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MNBugeater 04-30-2008 01:52 AM

Homemade Stir Plate - Lessons Learned & Tips
 
I have read some of these at various locations and finished assembling a homemade stir plate with the common parts people can harvest from old computer parts, old cell phone, etc. This isn't a documented "How to..", there are plenty of them here that are excellent, rather a, "I did this, and heres something to do different, don't repeat my mistakes."

Thought I would put together my experiences while they are still fresh in my head and the blood blister on my finger is still throbbing. But as a side note, remember, this is REALLY cheap and easy and I would still recommend it if you make yeast starters. And if you don't make yeast starters.....start making yeast starters.

So the common parts needed simply put are:

Power Source - Cell phone charger, Computer power supply, or buy one at Radio Shack
Stir Plate - Computer Fan (most common)
Magnets - Computer Hard Drive (Rare Earth magnets)

Stir bar, Flask, Glass container, etc...easy to find online or LHBS

If you have an old computer lying around, you have everything to make this with little to no wiring necessary. The reason i like the power supply from a computer is that it is already wired to plug in fan or fans. No wiring needed, just plug in the 4 pin male to female connectors. Done. If you don't have an old computer, go to your IT department at work or large business. They either have a boneyard of old crap or they throw stuff out routinely. Ask for an old power supply, case fan(s), and a couple hard drives. It is entirely expected that they wont give you old hard drives, but ask if you could take it apart in front of them and get the magnets. Or even offer to drill a hole through the plates. This is what we do before we dispose of them.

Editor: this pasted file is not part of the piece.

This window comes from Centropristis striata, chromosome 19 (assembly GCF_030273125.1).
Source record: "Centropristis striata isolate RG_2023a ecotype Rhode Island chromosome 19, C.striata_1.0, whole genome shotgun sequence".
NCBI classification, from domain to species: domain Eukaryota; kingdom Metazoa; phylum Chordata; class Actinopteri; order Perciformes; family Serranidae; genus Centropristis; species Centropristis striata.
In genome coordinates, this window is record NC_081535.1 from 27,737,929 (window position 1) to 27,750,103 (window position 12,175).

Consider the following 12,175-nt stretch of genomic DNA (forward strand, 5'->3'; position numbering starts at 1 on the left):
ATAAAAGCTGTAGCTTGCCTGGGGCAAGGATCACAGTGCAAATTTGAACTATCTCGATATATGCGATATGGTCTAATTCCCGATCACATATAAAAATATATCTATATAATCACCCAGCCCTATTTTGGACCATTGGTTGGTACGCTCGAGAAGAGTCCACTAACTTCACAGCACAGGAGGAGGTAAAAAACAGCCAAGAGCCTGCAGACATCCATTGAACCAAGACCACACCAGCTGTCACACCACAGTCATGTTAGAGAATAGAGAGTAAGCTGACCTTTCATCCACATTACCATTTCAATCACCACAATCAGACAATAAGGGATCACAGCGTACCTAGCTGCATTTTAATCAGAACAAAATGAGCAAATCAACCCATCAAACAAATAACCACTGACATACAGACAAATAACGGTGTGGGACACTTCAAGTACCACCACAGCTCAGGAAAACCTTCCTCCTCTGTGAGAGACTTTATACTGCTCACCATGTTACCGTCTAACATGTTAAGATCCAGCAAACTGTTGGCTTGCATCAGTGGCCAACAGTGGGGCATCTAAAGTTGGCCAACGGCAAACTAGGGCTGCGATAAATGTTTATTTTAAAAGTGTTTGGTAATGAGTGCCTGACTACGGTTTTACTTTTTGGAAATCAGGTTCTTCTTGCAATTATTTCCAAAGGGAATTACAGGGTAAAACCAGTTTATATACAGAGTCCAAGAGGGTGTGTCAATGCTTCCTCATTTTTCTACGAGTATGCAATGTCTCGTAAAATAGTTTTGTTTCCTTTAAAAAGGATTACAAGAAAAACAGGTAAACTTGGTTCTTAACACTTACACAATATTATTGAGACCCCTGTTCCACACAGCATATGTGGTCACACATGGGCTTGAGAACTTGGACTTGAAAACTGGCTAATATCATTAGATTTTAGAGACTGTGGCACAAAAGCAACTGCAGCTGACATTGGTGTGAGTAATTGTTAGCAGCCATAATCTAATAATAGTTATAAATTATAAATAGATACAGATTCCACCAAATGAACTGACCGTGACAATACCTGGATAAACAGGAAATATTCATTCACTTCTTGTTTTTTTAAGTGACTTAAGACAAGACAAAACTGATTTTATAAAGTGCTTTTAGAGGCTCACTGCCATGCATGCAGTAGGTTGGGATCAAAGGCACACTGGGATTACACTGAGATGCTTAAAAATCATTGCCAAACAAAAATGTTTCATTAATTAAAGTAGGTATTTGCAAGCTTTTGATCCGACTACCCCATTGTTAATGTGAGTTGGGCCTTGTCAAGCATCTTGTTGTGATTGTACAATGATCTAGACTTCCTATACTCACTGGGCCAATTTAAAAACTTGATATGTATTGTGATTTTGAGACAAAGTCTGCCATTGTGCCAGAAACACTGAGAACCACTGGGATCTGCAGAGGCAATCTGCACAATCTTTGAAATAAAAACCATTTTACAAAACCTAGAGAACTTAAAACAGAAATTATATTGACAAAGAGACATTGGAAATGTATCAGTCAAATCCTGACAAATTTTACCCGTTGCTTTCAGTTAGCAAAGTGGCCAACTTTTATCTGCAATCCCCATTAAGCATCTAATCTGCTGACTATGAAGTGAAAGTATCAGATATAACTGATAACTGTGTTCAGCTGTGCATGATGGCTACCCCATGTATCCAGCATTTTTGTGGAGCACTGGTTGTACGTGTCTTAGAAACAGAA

The magnets. DON'T underestimate how powerful these suckers are. If you have two they WILL snap together so hard they will pinch your fingers. Like immediate blood blister pinch. The stupid part is I work in IT and I KNOW how strong these these are and despite my careful handling....DAMN...snap...ouch.

I used JB Weld to adhere the magnets to the hub of the fans. Let the JB Weld cure before trying to add another magnet. It isn't strong enough to hold against the force another magnet in near proximity.

I think thats it. Just wanted to tell another example of how easy it is to make these. All the parts are in a scrap computer. Have fun.


MNBugeater

Cookiebaggs 04-30-2008 02:37 AM

The best lesson's I learned were,

1.) One magnet centered on the fan hub is more than enough to grab the stirbar provided you have the magnet close enough to the surface of the enclosure box.

2.) A simple rheostat is all you need if you have an AC power supply that is adjustable to 1.5, 3, 4.5, 6, 7.5, 9 and 12 volts. If you need to slow down the fan, simply switch to a lower voltage. ACE Hardware had this AC power supply for $13. Not bad.